Ambulatory surgery centers, physician offices and other health care sites will be subject to appropriate use criteria for advanced diagnostic imaging services beginning Jan. 1. Requirements include consulting an electronic clinical decision support tool before ordering advanced diagnostic imaging for patients covered by Medicare Part B, and the CMS will begin denying claims in 2021 if the CDS tool has not been consulted.
Becker's ASC Review (11/14) 
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PATIENT ADVOCACY
Patients grant consent for data collection when they sign HIPAA forms
Google is far from the only technology company collecting and storing personal data and protected health information, and the collection of such data is legal as long as patients have signed a common HIPAA form, says Cynthia Burghard, a research director at IDC. "When you go to a health care provider's office as a patient, you sign a HIPAA release form, which allows the institutions to use your data for medical research or improved care management; so there is patient consent there," Burghard says.
Computerworld (11/15) 
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BIG DATA & ANALYTICS
AI has advanced health care, but it also comes with risks
Artificial intelligence is playing an increasingly important role in health care by analyzing medical images, easing the exchange of medical expertise, automating laborious tasks and predicting when and how patients get sick, but the technology also comes with risks such as low data integrity, privacy issues and bias, writes W. Nicholson Price II, a professor of law at the University of Michigan Law School. The FDA doesn't oversee all health care AI systems, so Price suggests that health systems and professional organizations bolster oversight efforts to ensure system quality.
The Brookings Institution (11/14) 
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Deloitte, Amazon create health data resource
Deloitte and Amazon Web Services are offering customers the ability to find and use cloud-based third-party health care data. Deloitte is integrating its ConvergeHEALTH Miner with the AWS Data Exchange to create a health care data system for biomedical research, clinical trials, insights into real-world data, population health and reimbursement.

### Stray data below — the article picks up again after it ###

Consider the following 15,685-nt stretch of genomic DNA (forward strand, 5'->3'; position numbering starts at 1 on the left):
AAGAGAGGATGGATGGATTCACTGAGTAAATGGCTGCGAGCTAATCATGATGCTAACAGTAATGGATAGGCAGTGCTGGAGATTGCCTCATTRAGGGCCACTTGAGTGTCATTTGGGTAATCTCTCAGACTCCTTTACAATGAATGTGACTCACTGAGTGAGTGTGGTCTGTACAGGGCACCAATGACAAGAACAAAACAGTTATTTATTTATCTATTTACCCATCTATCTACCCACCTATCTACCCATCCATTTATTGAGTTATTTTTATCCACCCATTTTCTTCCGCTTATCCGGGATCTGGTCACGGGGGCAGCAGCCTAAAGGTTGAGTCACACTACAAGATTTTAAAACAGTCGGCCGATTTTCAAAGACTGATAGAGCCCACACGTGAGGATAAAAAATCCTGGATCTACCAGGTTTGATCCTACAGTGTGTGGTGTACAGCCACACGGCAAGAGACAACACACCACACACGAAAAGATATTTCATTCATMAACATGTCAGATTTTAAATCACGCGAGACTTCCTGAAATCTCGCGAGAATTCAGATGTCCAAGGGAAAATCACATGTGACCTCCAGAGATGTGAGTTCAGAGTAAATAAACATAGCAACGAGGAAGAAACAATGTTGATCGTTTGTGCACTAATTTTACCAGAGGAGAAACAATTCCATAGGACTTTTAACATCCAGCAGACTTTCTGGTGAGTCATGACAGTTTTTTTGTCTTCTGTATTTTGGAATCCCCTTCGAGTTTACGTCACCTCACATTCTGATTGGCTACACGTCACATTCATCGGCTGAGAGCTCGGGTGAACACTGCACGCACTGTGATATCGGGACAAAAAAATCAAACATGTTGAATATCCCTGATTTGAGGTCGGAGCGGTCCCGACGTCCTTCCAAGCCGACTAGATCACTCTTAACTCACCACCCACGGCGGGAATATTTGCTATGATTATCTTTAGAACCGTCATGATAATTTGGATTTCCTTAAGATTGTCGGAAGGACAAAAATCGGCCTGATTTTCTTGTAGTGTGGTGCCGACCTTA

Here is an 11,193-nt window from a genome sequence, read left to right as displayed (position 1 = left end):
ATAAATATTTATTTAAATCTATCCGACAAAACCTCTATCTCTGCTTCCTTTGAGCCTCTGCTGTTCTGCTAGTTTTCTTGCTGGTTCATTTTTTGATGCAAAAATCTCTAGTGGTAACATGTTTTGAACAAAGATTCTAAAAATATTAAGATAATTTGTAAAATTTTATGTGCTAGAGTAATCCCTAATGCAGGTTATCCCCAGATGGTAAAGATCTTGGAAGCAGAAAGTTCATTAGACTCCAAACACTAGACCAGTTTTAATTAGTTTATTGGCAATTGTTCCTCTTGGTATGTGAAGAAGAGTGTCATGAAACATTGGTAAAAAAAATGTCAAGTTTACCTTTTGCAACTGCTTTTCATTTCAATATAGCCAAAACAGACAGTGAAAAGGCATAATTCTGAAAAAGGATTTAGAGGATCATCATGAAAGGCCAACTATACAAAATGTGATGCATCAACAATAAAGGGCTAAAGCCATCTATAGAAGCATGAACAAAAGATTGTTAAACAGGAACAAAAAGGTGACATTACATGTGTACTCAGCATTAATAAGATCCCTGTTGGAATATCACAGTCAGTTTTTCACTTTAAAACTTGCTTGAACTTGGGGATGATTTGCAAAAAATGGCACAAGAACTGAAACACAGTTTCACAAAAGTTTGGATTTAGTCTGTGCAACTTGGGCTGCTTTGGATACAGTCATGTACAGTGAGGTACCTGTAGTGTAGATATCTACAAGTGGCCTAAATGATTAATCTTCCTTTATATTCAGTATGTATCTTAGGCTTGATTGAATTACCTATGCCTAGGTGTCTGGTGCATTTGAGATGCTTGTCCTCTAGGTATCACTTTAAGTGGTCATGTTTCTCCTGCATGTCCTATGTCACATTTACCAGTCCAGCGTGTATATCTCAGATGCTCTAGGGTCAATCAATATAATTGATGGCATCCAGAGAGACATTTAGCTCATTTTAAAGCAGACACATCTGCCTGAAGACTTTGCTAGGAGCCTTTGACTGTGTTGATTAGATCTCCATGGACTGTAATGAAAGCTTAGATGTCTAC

HIT Consultant (11/14) 
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FDA approves AI-based echocardiography, mammography systems
The FDA approved the use of Ultromics' artificial intelligence-based system for analyzing echocardiograms and calculating left ventricular ejection fraction to detect cardiovascular disease. The FDA also approved Hologic's AI-powered breast tomosynthesis system.
Health Data Management (free registration) (11/14) 
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News from AHIMA
Evaluating whether EHRs are meeting the needs of value-based care
In "Are We There Yet?" AHIMA Associate Editor Mary Butler takes a look at the progress being made to support value-based care with health care data. The article examines whether meaningful use and its successor, MACRA, are effectively using data generated by electronic systems to improve patient care and drive down costs. Read the story in the digital edition of the November-December issue of the Journal of AHIMA, available online now.
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Inpatient and Outpatient CDI Academy | Dec. 2-4 | Long Beach, Calif. | 26 CEUs/CNEs
The AHIMA CDI Academy is a comprehensive program designed for CDI professionals to implement best practices at their organizations. Whether you are new to CDI or an experienced CDI professional, you choose between breakout sessions on specific clinical and coding topics. This program also suggests paths for those looking for a career change (including coders, transcriptionists, nurses, physicians, and others). Reserve your spot now.